In contemporary scholarship, various genres within the Psalms have been identified, including praise, lament, thanksgiving, royal Psalms, enthronement, wisdom, Torah, and festival/processional Psalms with dates from the first temple to the post exilic period. As such, these genres encompass both communal and personal settings rooted in Israel’s history. They also cater to the increasing democratisation of the Psalms allowing each individual to relate to them in their own time. Notably, the Psalter’s opening, consisting of Psalms 1 and 2, frames the entire collection as a book of instruction. Given its focus on Torah, it comes as no surprise that a longstanding belief recorded in Midrash suggests that the Psalter was divided into five books to parallel the Torah. While some, like Robertson, argue against this comparison, most scholars now generally accept that doxologies were employed to demarcate the divisions between these books, similar to how hymn collections were structured in Mesopotamia. (NIV)(Robertson and Nicot).
Recent scholarship, led by scholars like Brevard S.Childs since the 1970s, has focused on understanding the Psalter as a canonical collection. Whilst the Midrash might suggest that the ordering of the Psalter is ‘hidden’, the prevailing consensus now suggests that the Psalms trace the history of Israel from the era of David to the post-exilic period.
Books One and Two (Ps 1 -72) chronicle the reigns of King David and Solomon while book three (Ps 73-89) is set during the divided monarchy. Book Four recalls the Babylonian exile and Book Five celebrates Israel’s restoration to the land. This arrangement of the Psalter reflects the broader canonical trend wherein Israel grapples with its self-identity as a nation that endured despite the rule of multiple empires.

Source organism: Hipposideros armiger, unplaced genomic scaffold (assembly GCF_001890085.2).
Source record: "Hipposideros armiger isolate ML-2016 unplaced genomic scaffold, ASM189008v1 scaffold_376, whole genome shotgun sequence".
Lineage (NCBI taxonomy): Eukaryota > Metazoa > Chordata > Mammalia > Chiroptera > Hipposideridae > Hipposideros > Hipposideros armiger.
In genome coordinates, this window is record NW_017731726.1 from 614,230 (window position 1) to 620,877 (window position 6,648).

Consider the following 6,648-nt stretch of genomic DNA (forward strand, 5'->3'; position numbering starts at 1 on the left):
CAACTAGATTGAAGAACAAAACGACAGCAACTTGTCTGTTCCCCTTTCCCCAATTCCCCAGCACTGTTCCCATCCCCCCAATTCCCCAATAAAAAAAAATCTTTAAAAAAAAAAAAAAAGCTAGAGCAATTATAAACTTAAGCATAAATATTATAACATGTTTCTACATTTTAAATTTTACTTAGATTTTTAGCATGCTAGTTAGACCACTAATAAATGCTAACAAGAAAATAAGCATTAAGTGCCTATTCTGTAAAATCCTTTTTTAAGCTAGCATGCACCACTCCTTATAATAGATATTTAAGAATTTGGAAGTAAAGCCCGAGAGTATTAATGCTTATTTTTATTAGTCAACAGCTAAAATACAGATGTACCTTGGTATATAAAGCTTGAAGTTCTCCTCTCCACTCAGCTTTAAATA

A deeper understanding of the Psalter's composition and evolution emerges when we examine the Dead Sea Scrolls and the LXX. The LXX, as previously mentioned, introduces changes to the superscriptions by expanding the number of Davidic Psalms and by adding further attributions to historical figures and contexts, indicating that these changes were later additions to the text. Furthermore, the LXX handles the liturgical elements of the Hebrew somewhat awkwardly, suggesting that the liturgical Psalms predate the LXX and may even have pre-exilic origins.
The Qumran 'Psalms Scroll,' specifically 11QPsa, amplifies the association with David by including more Psalms attributed to him and by framing David as a prophet. Moreover, among the thirty-six Psalm manuscripts found at Qumran, nine feature arrangements that differ from the MT-150. This observation fuels ongoing debates about the nature of Psalm canonization, with scholars like Sanders considering the Qumran Psalter as scriptural, and Flint's 'Qumran Psalms Hypothesis' proposing that the Psalter existed in various forms as scripture.
Recent scholarship, as articulated by William Yarchin, highlights the absence of a stable MT-150 during the Qumran period (200 BCE to 70 CE), describing the discussion of secondary or primary Psalters as anachronistic. While this discussion is ongoing, it underscores that the Psalter during the Second Temple period was fluid yet no less important to the communities of ancient Judaism, as it continues to be today.
The Book of Psalms remains an enduring treasure, cherished in religious and literary traditions across the globe. Its intricate composition, diverse genres, and historical context offer a profound tapestry of wisdom and devotion. Through ancient and modern scholarship, we gain deeper insights into the Psalms' timeless relevance and the enduring significance of this unique literary and religious work.